Where is skating still really thriving? Where do you feel most inspired?
It's happening in New York. Like, kids are skating in the streets the way we were in the '90s. That is happening there and it's happening in China. It's cool to see that that's back and it's not just indoor skateparks like in LA or bowls, you know— there's like shit going on in the streets again. I've been going to Hong Kong a lot, it's super dense and huge, it makes NYC look, you know, small. It's packed, its fast, there's a very international feel, there's a lot of ex-pats from England and Europe and Canadians… Theres so much happening, there's cool restaurants, skate scene, culture, and a lot of events starting up there. I like Hong Kong it's a cool scene.


I wanted to chat about your shoe designing career. Was creativity always something you engrossed yourself with ­or did the design stuff come to you as the world watched?
I don't think I was ever trying or worried about being creative, I think if you skate you are, by nature, creative. I think growing up watching all the skaters from the 80s being self expressive and creative is ingrained in us.

Did you have any experience with shoe design before getting involved at Alife?
No real experience at all, I just liked shoes. I was around guys like Eric when they were designing their signature shoes or when Mike [Carroll] and Rick [Howard] were starting Lakai. I was alway had an interest in shoes and wanted to do something within footwear.

Where did you get your business chops from?
Rick Howard had a big influence on all of us, I know I was inspired by what he's done, he dropped out of school in 9th grade and knew exactly what he wanted to do. He wanted to go pro and own his own company, he accomplished this and much more at such a young age and did it his own way, so I think that definitely influenced me in many ways.

Will your involvement with Alife footwear continue now that you have Rone?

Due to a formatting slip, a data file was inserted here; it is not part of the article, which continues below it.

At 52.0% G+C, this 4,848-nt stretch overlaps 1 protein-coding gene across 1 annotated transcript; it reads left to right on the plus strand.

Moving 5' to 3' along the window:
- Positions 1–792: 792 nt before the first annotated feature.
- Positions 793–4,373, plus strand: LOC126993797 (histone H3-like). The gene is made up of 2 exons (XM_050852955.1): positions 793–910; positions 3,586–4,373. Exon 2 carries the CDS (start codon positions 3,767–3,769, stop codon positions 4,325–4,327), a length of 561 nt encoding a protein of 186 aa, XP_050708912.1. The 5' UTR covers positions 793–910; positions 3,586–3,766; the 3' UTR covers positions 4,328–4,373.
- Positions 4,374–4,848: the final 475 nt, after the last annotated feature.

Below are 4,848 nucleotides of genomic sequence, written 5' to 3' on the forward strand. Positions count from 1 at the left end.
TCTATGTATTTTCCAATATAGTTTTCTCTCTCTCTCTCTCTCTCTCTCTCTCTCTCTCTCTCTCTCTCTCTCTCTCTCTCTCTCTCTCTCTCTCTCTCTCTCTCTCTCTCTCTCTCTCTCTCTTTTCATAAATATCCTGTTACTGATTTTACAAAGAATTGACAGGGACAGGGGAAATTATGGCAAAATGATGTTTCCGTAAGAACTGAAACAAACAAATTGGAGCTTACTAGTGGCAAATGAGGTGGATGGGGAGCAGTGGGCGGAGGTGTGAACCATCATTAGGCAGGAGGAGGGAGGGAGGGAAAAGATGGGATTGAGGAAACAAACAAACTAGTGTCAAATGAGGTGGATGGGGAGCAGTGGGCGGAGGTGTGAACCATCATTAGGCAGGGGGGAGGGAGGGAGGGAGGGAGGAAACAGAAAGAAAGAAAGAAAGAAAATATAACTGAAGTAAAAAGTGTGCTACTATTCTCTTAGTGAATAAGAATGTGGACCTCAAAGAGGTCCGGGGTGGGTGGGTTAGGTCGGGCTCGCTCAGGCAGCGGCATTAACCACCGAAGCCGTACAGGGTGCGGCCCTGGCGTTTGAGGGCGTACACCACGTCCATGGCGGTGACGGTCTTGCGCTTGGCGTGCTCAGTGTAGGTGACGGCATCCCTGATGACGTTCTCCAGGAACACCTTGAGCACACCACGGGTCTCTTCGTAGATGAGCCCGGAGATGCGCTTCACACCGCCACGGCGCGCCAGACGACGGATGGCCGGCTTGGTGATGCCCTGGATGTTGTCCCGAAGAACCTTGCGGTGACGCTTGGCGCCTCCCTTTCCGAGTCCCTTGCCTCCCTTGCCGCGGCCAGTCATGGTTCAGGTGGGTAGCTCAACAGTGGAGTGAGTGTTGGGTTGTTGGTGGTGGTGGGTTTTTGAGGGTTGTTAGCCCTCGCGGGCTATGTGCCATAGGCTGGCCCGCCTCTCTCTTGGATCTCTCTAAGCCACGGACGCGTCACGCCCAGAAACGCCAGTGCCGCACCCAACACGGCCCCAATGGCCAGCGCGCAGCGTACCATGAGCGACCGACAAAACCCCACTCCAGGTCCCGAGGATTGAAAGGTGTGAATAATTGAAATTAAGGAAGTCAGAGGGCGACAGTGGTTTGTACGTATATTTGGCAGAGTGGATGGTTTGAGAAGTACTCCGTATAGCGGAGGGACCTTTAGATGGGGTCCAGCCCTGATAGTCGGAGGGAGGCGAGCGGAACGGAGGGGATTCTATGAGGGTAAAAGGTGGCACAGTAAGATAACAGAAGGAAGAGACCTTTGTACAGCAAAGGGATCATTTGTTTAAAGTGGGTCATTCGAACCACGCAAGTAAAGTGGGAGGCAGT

Alife was a great learning experience for me but unfortunately I'm not moving forward with them, I feel like it's a good time in my life to move on and concentrate on my own project.

You've made an effort to position Rone as a modern luxury brand. In a time where everyone has the world at their fingertips, what is your definition of "modern luxury?"
I wanted to do something different, something that goes against the grain, to do skateboarding but more sophisticated. I wanted to showcase my influence from skateboarding on a different level. Luxury brands have never cared about our demographic at all, "modern luxury" is a new era that caters to us, influenced by what we have grown up with but made with the highest quality materials and craftsmanship.

There's something to be said for everything you've seen and experienced out in the streets, and the wide range of people that you mix with. It's just so wild to me that given your background that you have an office now in Milan, Italy. Maybe your diversity is what makes Rone work because in a world that's getting smaller and smaller, you have to go out and immerse yourself in the slums in order to rise up.
It's coming from the bottom, the gutter, from skating on the street. It's a juxtaposition from taking that and doing it the best and showcasing it… It's really not for a different demographic it's still for us. It's just the older guy who used to skate and wants that and can afford that now. The whole thing is that what I'm doing now is a culmination of everything i've done and all my experiences. We're going into it with the skate mentality but on a different level.